Part of my mission as a language teacher was that I firmly believe that one cannot appreciate another culture without speaking the language—at least rudimentarily. The language of any given culture tells you a whole lot about the people that speak it. Courtesy, humor, belief systems, and behavior are all tied inextricably and intricately to language. For example, in Spanish, there is a verb mood and tense that does not exist in English. The Imperfect Subjunctive (as my students will remember fondly—lol) is used to express actions that the speaker wanted to happen (but they didn’t), or that the speaker had some sort of emotion about, or that the speaker recommended, or doubted—in the past. This tense is also used to express very polite communications—the difference between “I want” and “I would like”. I could go on and on with my explanation of this, obviously, but I mention it here to illustrate the fact that there are nuances of expression in different languages that reveal cultural intricacies. Without knowing the language, you cannot truly know a different culture. If one is referencing a difference in culture in which the language is shared, there are still differences in vocabulary and experience which require interpretation.

Part 3: Appreciate the Arts

Recently, I had the pleasure of seeing Hugh Jackman in concert. During the show, Hugh told the story of helping to build homes in the Outback as a young man. The performance included beautiful footage of the Outback accompanied by two didgeridoo musicians and two aboriginal vocalists. Their music transported us from an arena in Detroit, to an exotic place on the other side of the world. It. was. cool.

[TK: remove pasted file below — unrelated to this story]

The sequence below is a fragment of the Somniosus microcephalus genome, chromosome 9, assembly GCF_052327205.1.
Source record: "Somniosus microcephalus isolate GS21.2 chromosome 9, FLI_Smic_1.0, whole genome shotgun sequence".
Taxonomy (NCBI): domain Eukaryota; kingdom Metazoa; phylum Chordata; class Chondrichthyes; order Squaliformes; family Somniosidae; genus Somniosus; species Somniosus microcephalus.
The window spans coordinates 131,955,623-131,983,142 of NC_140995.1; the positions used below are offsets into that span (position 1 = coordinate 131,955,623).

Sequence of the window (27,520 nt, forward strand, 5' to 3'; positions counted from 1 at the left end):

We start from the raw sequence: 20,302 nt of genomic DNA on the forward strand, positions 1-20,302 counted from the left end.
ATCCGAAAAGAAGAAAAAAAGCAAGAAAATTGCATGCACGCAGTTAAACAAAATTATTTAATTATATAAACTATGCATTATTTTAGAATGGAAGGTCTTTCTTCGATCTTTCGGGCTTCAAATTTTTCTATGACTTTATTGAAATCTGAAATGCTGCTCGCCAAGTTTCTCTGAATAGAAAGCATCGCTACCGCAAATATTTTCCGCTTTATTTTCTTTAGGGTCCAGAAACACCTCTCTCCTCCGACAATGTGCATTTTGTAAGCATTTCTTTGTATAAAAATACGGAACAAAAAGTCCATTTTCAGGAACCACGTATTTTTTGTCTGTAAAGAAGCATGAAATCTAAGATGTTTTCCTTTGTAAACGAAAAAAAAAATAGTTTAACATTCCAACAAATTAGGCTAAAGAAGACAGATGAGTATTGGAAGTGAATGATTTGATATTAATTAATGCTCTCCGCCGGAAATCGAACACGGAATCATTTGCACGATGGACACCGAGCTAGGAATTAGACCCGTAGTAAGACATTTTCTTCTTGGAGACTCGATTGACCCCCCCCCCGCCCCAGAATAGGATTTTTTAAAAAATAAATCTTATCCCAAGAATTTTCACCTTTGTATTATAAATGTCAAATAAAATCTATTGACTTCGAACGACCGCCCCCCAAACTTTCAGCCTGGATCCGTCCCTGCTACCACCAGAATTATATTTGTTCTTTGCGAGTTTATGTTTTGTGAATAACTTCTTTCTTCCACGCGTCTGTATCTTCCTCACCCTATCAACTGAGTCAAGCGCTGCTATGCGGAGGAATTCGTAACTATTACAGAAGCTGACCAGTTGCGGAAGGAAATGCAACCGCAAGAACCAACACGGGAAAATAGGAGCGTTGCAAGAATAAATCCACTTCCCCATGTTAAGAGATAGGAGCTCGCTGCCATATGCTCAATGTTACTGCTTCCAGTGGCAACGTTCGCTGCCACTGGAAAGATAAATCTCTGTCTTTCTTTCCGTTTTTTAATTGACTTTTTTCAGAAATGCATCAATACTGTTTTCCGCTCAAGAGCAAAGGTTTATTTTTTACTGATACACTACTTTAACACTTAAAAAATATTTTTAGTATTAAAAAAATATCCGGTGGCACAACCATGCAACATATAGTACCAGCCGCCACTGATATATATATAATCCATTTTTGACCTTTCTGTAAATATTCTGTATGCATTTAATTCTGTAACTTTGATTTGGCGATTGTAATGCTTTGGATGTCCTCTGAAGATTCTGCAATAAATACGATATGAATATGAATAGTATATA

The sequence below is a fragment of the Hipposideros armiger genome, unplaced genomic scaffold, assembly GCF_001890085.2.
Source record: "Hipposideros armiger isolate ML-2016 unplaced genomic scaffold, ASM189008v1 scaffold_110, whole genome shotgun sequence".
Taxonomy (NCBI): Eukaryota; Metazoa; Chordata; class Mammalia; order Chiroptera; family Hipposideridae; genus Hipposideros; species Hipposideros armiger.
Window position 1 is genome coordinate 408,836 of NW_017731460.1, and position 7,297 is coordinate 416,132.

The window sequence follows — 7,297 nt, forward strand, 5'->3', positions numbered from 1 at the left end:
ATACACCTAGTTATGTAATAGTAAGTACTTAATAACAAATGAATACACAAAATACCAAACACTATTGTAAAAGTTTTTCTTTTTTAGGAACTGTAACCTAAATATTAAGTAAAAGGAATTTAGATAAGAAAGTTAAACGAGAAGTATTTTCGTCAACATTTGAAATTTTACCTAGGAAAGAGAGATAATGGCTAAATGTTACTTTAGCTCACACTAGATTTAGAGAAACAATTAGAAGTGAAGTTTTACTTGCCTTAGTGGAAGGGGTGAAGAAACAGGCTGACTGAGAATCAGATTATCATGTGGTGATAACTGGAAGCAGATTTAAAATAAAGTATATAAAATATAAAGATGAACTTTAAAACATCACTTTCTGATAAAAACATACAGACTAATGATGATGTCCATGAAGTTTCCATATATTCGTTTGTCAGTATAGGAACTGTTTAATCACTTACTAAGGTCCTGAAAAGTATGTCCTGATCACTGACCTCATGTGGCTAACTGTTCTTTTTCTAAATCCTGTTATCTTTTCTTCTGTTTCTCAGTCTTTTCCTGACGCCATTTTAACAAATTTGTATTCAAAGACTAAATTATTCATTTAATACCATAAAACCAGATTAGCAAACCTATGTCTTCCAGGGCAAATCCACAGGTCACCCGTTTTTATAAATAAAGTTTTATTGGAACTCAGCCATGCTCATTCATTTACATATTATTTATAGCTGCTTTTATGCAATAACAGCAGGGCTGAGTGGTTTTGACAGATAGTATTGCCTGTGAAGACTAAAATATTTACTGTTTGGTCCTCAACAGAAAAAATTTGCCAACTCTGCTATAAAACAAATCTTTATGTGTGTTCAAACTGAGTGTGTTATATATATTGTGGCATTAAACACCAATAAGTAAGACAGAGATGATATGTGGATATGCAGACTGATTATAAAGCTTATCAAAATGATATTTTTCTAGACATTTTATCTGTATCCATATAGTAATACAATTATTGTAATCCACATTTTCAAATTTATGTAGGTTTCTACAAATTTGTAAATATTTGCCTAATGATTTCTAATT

At the end of the piece, Hugh asked them to say a few words and he explained that his purpose in presenting them was to try to heal our broken world with “reconciliation through culture.” Wow. I was dumbstruck. What a wonderful concept—share your culture with someone in a non-threatening, non-in-your-face way and at the same time open their hearts to a different way of seeing the world.

Part 4: Leave Your Comfort Zone

Over the next weeks, as I ruminated about Hugh’s words, I remembered listening to Alexandra Billings at the Human Rights Campaign Gala in Columbus, 2018. Her message was about positively affecting culture (in this case anti-LGBTQ culture) by extending a hand and meeting people on a personal level. Her premise was that if one can humanize and personalize the greater culture of a group, it becomes less threatening and more familiar. I. loved. it.

I’ve written before about the importance of travel to combat bigotry and its ugly friends, all the ‘isms. You really don’t have to travel far, though, to find a culture that is “foreign” to you. Engaging in an experience that is new to you is likely a good place to start: go to a museum, attend an educational program at your library, volunteer at a food kitchen, etc.

1 + 2 + 3 + 4= Harmony

Isn’t the lack of familiarity the reason that anyone fears anything from another culture? Because it’s “weird”? Once it becomes familiar, however, the “weirdness” rather dissipates. One might even start to enjoy and accept. Goodness knows, I’ve learned to love salty ham and sweet tea! I also love philosophical discussions in Spanish and listening to extraordinary music from the other end of the world. I have dear friends from all over the world and all over the spectrum. My life is all the richer because of all these experiences.

As a society, we can make more progress, more growth, if we extend a hand, try to educate, and learn about each other before judging. In fact, don’t judge at all.  Welcome others into your culture and  be OPEN to theirs. Look for new experiences. The worst thing that’ll happen is that you’ll be changed for the better–and like Glinda and Elphaba sing in “Wicked”–you’ll be changed for good. 

One thought on “The 4 Part Harmony of Cultural Reconciliation

  1. I love this piece on culture and your rich definition of it! I adore Hugh Jackman and now even more. How perfect…”heal our broken world with reconciliations through culture”!! Love your observations. makes me want to sip coffee with you and chat!! But then I always want to do that!!!

    Like